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Trump Admin Maps the Ocean for Industry Exploitation
By Hallie Templeton
The map brands these areas as "ocean neighborhoods." Though that sounds pretty cozy, it is nothing close to reality. What's in store for these "neighborhoods?" Massive rigs and other infrastructure, increased vessel traffic and noise, the inherent risk of dirty oil spills and blowouts and unavoidable toxic discharge.
Although the map touts "a fountain of data for use by industry," it ignores several components of the ocean ecosystem and certain coastal communities that are already struggling and need increased protections — not increased development. Users can view the migratory pathways of sharks and fish — but not other migratory species like seabirds and turtles. You can see critical habitats designated pursuant to the Endangered Species Act, but not the habitats for every threatened or endangered species (not all species receive critical habitat protection). Finally, feeding areas for cetaceans (whales, dolphins and porpoises) are shown, but what about breeding areas for these struggling species? And, where are the other species protected under the Marine Mammal Protection Act: sirenians (manatees and dugongs) and marine carnivores (like seals, otters, walrus and polar bears)? Trump's new industry-focused map does not include this vital information.
While we're at it, what about coastal communities throughout the Gulf of Mexico that are already bearing the brunt of extensive offshore drilling? Thanks to offshore drilling, they are struggling with basic needs like drinkable water and breathable air. But, the map doesn't pay them any credence. Trump must not see them as a priority in determining where to develop next.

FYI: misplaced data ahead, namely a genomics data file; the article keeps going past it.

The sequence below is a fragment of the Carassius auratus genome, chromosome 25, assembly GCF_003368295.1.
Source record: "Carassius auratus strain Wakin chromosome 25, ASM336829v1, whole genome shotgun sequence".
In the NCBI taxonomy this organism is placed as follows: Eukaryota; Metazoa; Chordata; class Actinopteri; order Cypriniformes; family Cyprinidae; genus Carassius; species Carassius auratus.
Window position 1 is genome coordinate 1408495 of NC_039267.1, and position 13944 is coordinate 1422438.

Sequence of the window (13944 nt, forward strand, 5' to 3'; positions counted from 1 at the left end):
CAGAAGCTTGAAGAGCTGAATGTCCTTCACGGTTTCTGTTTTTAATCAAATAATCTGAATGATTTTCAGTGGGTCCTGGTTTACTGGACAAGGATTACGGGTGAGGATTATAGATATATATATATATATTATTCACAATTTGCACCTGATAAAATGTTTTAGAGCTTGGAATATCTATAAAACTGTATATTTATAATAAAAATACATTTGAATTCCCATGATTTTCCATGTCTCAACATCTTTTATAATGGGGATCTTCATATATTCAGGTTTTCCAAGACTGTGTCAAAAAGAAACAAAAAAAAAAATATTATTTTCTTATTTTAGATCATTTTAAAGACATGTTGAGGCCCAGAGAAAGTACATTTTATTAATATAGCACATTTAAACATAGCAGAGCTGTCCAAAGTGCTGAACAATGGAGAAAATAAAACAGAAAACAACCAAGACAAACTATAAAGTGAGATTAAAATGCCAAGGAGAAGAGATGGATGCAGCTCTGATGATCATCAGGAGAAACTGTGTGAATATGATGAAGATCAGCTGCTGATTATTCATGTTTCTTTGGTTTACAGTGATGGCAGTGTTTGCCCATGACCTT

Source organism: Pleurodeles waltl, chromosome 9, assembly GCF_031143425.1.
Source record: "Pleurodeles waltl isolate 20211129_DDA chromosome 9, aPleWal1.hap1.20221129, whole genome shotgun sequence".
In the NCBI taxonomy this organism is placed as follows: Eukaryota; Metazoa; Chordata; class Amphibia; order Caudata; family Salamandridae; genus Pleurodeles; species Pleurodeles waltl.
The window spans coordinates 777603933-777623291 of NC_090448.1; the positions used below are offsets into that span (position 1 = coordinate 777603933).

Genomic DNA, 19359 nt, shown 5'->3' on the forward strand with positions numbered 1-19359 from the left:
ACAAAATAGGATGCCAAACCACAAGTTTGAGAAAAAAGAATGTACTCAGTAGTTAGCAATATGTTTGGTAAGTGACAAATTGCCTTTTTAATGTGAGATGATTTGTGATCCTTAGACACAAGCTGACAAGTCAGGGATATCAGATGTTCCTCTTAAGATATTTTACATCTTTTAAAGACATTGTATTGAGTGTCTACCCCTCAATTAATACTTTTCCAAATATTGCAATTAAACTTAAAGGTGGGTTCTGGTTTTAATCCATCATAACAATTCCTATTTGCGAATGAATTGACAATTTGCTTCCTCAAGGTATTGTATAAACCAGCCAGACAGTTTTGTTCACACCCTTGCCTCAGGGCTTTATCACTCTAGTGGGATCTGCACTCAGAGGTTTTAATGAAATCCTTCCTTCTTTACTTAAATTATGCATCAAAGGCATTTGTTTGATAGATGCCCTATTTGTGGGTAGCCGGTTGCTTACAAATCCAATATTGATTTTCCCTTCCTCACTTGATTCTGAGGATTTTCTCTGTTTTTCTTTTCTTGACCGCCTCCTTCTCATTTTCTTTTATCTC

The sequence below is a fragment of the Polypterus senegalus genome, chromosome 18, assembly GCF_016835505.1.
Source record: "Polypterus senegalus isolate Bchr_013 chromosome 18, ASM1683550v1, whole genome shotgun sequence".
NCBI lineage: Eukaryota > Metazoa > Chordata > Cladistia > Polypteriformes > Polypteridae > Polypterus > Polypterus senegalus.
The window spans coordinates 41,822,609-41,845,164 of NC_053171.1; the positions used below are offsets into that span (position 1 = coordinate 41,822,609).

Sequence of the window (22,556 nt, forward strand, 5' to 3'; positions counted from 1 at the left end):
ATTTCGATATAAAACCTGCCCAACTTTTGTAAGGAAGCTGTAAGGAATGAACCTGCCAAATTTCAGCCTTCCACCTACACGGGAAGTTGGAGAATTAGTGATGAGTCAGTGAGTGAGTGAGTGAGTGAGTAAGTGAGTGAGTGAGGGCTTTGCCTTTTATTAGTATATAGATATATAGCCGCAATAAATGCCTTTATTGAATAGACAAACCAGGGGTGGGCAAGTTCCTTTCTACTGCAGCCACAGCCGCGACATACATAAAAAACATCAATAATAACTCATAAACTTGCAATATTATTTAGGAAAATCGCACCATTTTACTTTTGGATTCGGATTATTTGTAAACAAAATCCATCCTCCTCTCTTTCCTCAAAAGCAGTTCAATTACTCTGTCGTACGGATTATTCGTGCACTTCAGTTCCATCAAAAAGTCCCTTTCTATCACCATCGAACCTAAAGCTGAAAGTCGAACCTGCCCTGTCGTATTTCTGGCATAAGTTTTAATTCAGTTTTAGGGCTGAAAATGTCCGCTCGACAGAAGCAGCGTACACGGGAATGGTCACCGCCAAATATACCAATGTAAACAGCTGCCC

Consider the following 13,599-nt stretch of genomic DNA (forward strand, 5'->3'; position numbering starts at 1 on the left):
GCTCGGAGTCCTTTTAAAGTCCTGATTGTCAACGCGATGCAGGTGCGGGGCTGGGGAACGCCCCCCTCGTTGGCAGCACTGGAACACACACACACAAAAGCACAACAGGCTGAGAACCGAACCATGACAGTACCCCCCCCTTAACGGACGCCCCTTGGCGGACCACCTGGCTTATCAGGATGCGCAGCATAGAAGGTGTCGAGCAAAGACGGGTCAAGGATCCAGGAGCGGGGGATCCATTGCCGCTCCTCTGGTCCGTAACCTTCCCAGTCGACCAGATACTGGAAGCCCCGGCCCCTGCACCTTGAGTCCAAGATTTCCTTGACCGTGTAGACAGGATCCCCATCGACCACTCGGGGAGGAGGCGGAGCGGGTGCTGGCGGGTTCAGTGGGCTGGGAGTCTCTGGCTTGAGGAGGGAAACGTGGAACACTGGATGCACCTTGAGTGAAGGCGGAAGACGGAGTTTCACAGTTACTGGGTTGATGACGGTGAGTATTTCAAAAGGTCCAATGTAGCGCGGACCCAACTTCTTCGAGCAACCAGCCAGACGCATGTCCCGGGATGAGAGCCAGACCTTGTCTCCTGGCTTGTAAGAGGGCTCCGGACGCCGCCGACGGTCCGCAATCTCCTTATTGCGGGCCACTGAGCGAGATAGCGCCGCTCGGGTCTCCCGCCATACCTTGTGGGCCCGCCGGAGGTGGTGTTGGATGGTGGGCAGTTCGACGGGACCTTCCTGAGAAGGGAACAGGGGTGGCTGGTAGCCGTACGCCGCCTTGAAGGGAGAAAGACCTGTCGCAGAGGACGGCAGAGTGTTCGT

Since taking office, Trump has prioritized rolling back decades of progress in ocean protection policy. Both former presidents George W. Bush and Barack Obama took steps toward establishing a strong foundation for healthy oceans with protections for marine mammals, the creation of sanctuaries and monuments, improving U.S. fisheries and crafting policies to shield massive swaths of our waterways from dirty drilling activities. Trump has attempted to abolish much of that progress. This map is just one more Trump handout to Big Oil and others in the booming business of ocean industrialization.
Thankfully, we have checks and balances in our federal government to help prevent Trump's bad policies. In January 2019, members of Congress joined together to introduce a series of bills that would protect the majority of our coastlines from offshore drilling activities. And in March 2019, a federal judge nixed Trump's attempt to expand offshore drilling in the Arctic and North Atlantic coasts and upheld protections placed by former President Obama.
States can also attempt to resist Trump through stronger local policies. For example, an inspiring number of governors — including Republicans and Democrats — from coastal states opposed Trump's plan for expanded offshore drilling. Unfortunately, Trump responded by proposing to take away states' rights to object to coastal development off their coasts.
Thanks to major pushback from organizations like Friends of the Earth, Trump has temporarily postponed the next phase of his plan for offshore drilling expansion. But the recent issuance of his ocean industrialization map reinforces that Trump will continue providing corporate handouts and pushing to industrialize our remaining wild places. Click here to tell the Trump administration to permanently pull the plug on its five-year plan to expand offshore drilling. Remember: our oceans are home to important and endangered marine species, and shouldn't be treated as mere uncharted areas for mega-corporations to industrialize.
9 States Sue 'Flat-Out Wrong' Trump Administration Over Seismic Blasting in Atlantic https://t.co/L1t0GESjWG— Enviro Voter Project (@Enviro_Voter) December 24, 2018
Hallie Templeton is senior oceans campaigner at Friends of the Earth.
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200 Years of Exploring Antarctica — the World’s Coldest, Most Forbidding and Most Peaceful Continent
By Dan Morgan
Antarctica is the remotest part of the world, but it is a hub of scientific discovery, international diplomacy and environmental change. It was officially discovered 200 years ago, on Jan. 27, 1820, when members of a Russian expedition sighted land in what is now known as the Fimbul Ice Shelf on the continent's east side.